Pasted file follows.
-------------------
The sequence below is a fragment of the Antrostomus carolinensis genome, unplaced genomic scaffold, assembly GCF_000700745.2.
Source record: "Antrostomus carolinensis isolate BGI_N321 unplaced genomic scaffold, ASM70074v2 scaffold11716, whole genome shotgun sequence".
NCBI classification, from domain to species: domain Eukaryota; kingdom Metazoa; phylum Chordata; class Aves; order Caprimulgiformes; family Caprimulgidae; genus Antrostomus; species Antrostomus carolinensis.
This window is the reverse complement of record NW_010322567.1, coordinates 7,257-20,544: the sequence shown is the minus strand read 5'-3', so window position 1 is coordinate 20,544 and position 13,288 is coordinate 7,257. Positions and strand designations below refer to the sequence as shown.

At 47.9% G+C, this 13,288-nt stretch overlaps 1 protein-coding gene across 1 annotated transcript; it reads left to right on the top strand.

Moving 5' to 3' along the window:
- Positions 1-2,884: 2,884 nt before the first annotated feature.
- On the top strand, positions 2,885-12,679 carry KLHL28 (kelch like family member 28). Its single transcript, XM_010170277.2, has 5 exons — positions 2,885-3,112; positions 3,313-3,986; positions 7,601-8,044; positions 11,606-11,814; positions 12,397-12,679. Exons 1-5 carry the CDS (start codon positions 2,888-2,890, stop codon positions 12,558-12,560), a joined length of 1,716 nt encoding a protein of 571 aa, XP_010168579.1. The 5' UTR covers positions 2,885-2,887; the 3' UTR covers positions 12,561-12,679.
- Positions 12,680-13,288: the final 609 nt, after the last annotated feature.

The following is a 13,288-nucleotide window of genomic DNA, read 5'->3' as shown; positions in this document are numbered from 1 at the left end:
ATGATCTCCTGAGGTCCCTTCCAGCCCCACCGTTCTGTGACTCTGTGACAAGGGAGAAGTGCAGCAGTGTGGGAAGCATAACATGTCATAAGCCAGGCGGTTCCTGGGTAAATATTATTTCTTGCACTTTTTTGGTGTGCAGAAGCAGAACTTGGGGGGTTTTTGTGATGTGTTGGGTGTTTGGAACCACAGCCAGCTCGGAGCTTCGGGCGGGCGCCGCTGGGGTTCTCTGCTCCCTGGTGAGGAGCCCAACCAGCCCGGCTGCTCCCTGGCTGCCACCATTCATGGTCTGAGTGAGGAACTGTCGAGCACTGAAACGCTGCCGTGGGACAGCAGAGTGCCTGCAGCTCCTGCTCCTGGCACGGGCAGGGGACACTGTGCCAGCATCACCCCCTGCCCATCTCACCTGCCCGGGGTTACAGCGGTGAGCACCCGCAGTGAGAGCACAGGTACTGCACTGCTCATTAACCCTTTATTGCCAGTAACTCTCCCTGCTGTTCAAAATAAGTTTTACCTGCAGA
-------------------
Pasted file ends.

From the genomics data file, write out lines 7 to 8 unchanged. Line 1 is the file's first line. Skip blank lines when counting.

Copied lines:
- Positions 1-2,884: 2,884 nt before the first annotated feature.
- On the top strand, positions 2,885-12,679 carry KLHL28 (kelch like family member 28). Its single transcript, XM_010170277.2, has 5 exons — positions 2,885-3,112; positions 3,313-3,986; positions 7,601-8,044; positions 11,606-11,814; positions 12,397-12,679. Exons 1-5 carry the CDS (start codon positions 2,888-2,890, stop codon positions 12,558-12,560), a joined length of 1,716 nt encoding a protein of 571 aa, XP_010168579.1. The 5' UTR covers positions 2,885-2,887; the 3' UTR covers positions 12,561-12,679.